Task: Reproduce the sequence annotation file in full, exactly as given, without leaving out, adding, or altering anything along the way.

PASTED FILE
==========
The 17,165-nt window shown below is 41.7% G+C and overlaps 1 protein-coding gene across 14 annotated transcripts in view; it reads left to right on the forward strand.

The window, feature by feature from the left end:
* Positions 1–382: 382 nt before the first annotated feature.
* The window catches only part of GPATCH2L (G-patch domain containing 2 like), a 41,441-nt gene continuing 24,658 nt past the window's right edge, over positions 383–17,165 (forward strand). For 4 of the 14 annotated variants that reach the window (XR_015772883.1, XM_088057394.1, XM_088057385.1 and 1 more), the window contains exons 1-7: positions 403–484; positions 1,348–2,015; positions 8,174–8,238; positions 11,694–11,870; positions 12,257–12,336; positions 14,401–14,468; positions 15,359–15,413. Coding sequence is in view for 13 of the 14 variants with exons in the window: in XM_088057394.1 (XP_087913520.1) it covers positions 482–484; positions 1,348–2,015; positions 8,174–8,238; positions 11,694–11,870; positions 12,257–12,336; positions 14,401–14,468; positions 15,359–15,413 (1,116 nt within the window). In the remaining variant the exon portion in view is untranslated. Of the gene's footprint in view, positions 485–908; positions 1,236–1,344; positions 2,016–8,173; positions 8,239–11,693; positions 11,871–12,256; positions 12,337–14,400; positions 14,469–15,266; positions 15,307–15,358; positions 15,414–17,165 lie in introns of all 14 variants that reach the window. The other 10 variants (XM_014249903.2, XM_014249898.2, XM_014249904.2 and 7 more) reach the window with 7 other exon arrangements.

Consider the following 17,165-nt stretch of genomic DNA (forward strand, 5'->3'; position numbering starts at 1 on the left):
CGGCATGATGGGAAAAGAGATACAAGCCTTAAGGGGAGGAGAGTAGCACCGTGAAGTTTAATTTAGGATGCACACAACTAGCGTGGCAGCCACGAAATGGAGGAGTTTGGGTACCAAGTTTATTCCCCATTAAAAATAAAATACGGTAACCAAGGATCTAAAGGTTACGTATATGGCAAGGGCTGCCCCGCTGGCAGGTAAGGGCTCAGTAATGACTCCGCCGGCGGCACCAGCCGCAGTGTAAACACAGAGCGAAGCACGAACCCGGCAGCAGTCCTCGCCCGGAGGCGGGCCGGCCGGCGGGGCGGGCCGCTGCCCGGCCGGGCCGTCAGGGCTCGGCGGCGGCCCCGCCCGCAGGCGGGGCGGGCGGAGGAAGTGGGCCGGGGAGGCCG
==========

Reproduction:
The 17,165-nt window shown below is 41.7% G+C and overlaps 1 protein-coding gene across 14 annotated transcripts in view; it reads left to right on the forward strand.

The window, feature by feature from the left end:
* Positions 1–382: 382 nt before the first annotated feature.
* The window catches only part of GPATCH2L (G-patch domain containing 2 like), a 41,441-nt gene continuing 24,658 nt past the window's right edge, over positions 383–17,165 (forward strand). For 4 of the 14 annotated variants that reach the window (XR_015772883.1, XM_088057394.1, XM_088057385.1 and 1 more), the window contains exons 1-7: positions 403–484; positions 1,348–2,015; positions 8,174–8,238; positions 11,694–11,870; positions 12,257–12,336; positions 14,401–14,468; positions 15,359–15,413. Coding sequence is in view for 13 of the 14 variants with exons in the window: in XM_088057394.1 (XP_087913520.1) it covers positions 482–484; positions 1,348–2,015; positions 8,174–8,238; positions 11,694–11,870; positions 12,257–12,336; positions 14,401–14,468; positions 15,359–15,413 (1,116 nt within the window). In the remaining variant the exon portion in view is untranslated. Of the gene's footprint in view, positions 485–908; positions 1,236–1,344; positions 2,016–8,173; positions 8,239–11,693; positions 11,871–12,256; positions 12,337–14,400; positions 14,469–15,266; positions 15,307–15,358; positions 15,414–17,165 lie in introns of all 14 variants that reach the window. The other 10 variants (XM_014249903.2, XM_014249898.2, XM_014249904.2 and 7 more) reach the window with 7 other exon arrangements.

Consider the following 17,165-nt stretch of genomic DNA (forward strand, 5'->3'; position numbering starts at 1 on the left):
CGGCATGATGGGAAAAGAGATACAAGCCTTAAGGGGAGGAGAGTAGCACCGTGAAGTTTAATTTAGGATGCACACAACTAGCGTGGCAGCCACGAAATGGAGGAGTTTGGGTACCAAGTTTATTCCCCATTAAAAATAAAATACGGTAACCAAGGATCTAAAGGTTACGTATATGGCAAGGGCTGCCCCGCTGGCAGGTAAGGGCTCAGTAATGACTCCGCCGGCGGCACCAGCCGCAGTGTAAACACAGAGCGAAGCACGAACCCGGCAGCAGTCCTCGCCCGGAGGCGGGCCGGCCGGCGGGGCGGGCCGCTGCCCGGCCGGGCCGTCAGGGCTCGGCGGCGGCCCCGCCCGCAGGCGGGGCGGGCGGAGGAAGTGGGCCGGGGAGGCCG